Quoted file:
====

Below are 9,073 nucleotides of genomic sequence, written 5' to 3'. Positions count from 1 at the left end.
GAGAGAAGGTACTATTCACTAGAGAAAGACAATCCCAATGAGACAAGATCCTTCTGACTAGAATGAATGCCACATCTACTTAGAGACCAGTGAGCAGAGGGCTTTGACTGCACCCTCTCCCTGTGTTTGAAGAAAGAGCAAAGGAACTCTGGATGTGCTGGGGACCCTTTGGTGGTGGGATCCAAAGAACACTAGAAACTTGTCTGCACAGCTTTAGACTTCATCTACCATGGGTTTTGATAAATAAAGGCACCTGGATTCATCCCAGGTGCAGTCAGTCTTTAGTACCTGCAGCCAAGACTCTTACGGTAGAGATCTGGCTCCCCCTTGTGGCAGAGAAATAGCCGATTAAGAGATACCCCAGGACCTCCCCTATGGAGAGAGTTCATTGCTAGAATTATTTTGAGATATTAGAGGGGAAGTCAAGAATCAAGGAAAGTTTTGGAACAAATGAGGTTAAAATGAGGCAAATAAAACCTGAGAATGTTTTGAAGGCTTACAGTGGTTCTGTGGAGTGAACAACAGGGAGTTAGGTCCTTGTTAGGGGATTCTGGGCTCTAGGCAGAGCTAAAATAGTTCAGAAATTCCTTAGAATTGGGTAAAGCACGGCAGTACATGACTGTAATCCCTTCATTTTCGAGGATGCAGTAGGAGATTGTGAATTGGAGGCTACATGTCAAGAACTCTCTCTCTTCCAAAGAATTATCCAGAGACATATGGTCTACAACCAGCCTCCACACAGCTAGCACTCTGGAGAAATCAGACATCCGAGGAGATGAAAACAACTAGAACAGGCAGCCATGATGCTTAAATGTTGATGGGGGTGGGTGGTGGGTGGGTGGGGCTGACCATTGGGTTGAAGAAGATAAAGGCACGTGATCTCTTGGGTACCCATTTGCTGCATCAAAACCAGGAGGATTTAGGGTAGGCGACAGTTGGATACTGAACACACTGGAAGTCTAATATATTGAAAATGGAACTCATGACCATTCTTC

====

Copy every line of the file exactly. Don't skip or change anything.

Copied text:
Below are 9,073 nucleotides of genomic sequence, written 5' to 3'. Positions count from 1 at the left end.
GAGAGAAGGTACTATTCACTAGAGAAAGACAATCCCAATGAGACAAGATCCTTCTGACTAGAATGAATGCCACATCTACTTAGAGACCAGTGAGCAGAGGGCTTTGACTGCACCCTCTCCCTGTGTTTGAAGAAAGAGCAAAGGAACTCTGGATGTGCTGGGGACCCTTTGGTGGTGGGATCCAAAGAACACTAGAAACTTGTCTGCACAGCTTTAGACTTCATCTACCATGGGTTTTGATAAATAAAGGCACCTGGATTCATCCCAGGTGCAGTCAGTCTTTAGTACCTGCAGCCAAGACTCTTACGGTAGAGATCTGGCTCCCCCTTGTGGCAGAGAAATAGCCGATTAAGAGATACCCCAGGACCTCCCCTATGGAGAGAGTTCATTGCTAGAATTATTTTGAGATATTAGAGGGGAAGTCAAGAATCAAGGAAAGTTTTGGAACAAATGAGGTTAAAATGAGGCAAATAAAACCTGAGAATGTTTTGAAGGCTTACAGTGGTTCTGTGGAGTGAACAACAGGGAGTTAGGTCCTTGTTAGGGGATTCTGGGCTCTAGGCAGAGCTAAAATAGTTCAGAAATTCCTTAGAATTGGGTAAAGCACGGCAGTACATGACTGTAATCCCTTCATTTTCGAGGATGCAGTAGGAGATTGTGAATTGGAGGCTACATGTCAAGAACTCTCTCTCTTCCAAAGAATTATCCAGAGACATATGGTCTACAACCAGCCTCCACACAGCTAGCACTCTGGAGAAATCAGACATCCGAGGAGATGAAAACAACTAGAACAGGCAGCCATGATGCTTAAATGTTGATGGGGGTGGGTGGTGGGTGGGTGGGGCTGACCATTGGGTTGAAGAAGATAAAGGCACGTGATCTCTTGGGTACCCATTTGCTGCATCAAAACCAGGAGGATTTAGGGTAGGCGACAGTTGGATACTGAACACACTGGAAGTCTAATATATTGAAAATGGAACTCATGACCATTCTTC